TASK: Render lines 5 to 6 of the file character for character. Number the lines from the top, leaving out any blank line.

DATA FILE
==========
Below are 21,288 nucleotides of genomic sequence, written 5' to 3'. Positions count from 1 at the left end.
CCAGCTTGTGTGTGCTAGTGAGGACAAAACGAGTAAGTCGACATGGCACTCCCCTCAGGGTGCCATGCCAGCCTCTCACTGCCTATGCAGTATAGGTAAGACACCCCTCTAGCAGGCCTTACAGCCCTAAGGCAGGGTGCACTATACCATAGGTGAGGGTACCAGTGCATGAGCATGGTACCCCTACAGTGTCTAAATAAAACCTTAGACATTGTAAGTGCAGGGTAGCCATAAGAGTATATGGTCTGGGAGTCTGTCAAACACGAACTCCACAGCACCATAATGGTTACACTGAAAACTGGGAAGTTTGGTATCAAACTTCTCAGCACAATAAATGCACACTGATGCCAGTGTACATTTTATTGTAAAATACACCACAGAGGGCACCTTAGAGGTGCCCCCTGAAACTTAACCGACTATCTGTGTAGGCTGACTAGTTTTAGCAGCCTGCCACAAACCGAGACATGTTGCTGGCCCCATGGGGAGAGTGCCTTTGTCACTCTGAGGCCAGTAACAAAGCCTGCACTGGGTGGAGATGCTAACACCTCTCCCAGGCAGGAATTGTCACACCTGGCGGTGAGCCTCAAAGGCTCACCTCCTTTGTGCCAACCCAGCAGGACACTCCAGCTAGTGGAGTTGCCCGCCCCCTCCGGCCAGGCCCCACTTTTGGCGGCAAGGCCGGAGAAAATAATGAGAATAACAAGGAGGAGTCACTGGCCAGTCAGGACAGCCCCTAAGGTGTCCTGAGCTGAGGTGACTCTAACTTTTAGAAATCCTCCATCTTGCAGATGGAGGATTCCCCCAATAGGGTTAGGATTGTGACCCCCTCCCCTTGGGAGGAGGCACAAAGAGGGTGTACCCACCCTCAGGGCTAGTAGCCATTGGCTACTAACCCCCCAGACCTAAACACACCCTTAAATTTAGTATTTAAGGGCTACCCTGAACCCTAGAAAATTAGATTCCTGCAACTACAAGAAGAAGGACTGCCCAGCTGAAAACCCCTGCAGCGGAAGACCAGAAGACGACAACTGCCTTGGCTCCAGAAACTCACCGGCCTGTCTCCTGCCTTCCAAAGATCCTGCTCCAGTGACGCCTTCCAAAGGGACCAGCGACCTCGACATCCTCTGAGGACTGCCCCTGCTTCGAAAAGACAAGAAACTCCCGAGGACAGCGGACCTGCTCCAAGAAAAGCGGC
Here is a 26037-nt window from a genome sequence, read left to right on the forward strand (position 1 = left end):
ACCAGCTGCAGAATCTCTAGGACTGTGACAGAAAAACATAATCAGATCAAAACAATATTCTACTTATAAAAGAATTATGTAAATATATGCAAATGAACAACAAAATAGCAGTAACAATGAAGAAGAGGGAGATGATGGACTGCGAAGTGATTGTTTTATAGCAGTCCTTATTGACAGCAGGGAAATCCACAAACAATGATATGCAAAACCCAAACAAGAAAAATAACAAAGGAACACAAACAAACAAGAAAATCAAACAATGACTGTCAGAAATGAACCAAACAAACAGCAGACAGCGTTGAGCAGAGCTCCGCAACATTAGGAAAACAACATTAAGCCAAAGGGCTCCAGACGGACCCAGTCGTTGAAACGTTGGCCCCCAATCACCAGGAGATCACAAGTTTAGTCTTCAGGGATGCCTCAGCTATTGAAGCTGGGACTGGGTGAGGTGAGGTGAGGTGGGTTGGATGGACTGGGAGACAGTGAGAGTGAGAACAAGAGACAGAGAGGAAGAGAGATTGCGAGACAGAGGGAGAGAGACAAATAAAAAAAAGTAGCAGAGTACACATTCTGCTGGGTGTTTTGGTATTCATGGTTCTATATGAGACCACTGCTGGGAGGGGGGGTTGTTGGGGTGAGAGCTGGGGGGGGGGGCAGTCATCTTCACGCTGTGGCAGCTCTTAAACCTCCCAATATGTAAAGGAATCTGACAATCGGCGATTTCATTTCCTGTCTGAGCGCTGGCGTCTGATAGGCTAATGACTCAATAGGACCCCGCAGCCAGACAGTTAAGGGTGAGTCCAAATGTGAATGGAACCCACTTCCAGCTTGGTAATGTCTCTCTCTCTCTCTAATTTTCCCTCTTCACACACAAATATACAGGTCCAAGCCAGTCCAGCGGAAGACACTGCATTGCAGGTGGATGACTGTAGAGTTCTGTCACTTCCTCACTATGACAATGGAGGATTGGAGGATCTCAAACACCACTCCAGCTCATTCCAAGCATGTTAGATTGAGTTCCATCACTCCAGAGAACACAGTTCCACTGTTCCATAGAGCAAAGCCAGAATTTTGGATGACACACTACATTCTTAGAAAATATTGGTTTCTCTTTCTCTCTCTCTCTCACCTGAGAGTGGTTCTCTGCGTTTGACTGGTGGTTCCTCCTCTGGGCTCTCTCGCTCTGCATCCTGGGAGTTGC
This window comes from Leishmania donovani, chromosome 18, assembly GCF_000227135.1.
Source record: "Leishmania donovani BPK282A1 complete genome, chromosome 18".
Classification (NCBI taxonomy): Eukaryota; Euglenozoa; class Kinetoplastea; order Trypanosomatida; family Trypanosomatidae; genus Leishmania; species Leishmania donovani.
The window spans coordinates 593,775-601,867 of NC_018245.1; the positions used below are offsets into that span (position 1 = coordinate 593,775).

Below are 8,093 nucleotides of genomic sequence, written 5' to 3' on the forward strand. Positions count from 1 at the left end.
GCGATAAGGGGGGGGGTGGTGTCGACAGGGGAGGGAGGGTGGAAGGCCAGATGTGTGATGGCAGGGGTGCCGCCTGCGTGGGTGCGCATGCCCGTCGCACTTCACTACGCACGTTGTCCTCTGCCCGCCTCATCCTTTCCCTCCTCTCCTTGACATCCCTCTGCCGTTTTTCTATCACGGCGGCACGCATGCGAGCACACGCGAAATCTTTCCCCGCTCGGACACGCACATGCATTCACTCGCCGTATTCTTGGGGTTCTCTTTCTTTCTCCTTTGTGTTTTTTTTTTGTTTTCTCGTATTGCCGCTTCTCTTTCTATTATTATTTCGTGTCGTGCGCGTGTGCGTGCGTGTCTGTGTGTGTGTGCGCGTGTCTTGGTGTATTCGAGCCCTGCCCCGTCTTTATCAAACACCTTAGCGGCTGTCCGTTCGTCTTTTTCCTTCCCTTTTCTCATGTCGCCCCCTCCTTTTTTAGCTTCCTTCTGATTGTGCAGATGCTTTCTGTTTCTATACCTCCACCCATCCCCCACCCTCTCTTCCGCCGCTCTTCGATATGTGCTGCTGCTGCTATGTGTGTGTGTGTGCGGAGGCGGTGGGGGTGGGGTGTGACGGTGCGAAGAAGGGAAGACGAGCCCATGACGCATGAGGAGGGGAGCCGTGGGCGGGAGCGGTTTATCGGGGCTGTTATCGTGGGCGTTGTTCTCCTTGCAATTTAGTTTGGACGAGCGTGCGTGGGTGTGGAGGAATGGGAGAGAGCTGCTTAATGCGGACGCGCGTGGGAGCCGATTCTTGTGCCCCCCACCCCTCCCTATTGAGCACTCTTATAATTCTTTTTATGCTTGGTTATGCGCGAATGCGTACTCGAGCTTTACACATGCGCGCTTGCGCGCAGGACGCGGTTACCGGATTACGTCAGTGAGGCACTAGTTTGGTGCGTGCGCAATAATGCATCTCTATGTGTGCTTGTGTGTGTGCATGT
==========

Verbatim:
This window comes from Leishmania donovani, chromosome 18, assembly GCF_000227135.1.
Source record: "Leishmania donovani BPK282A1 complete genome, chromosome 18".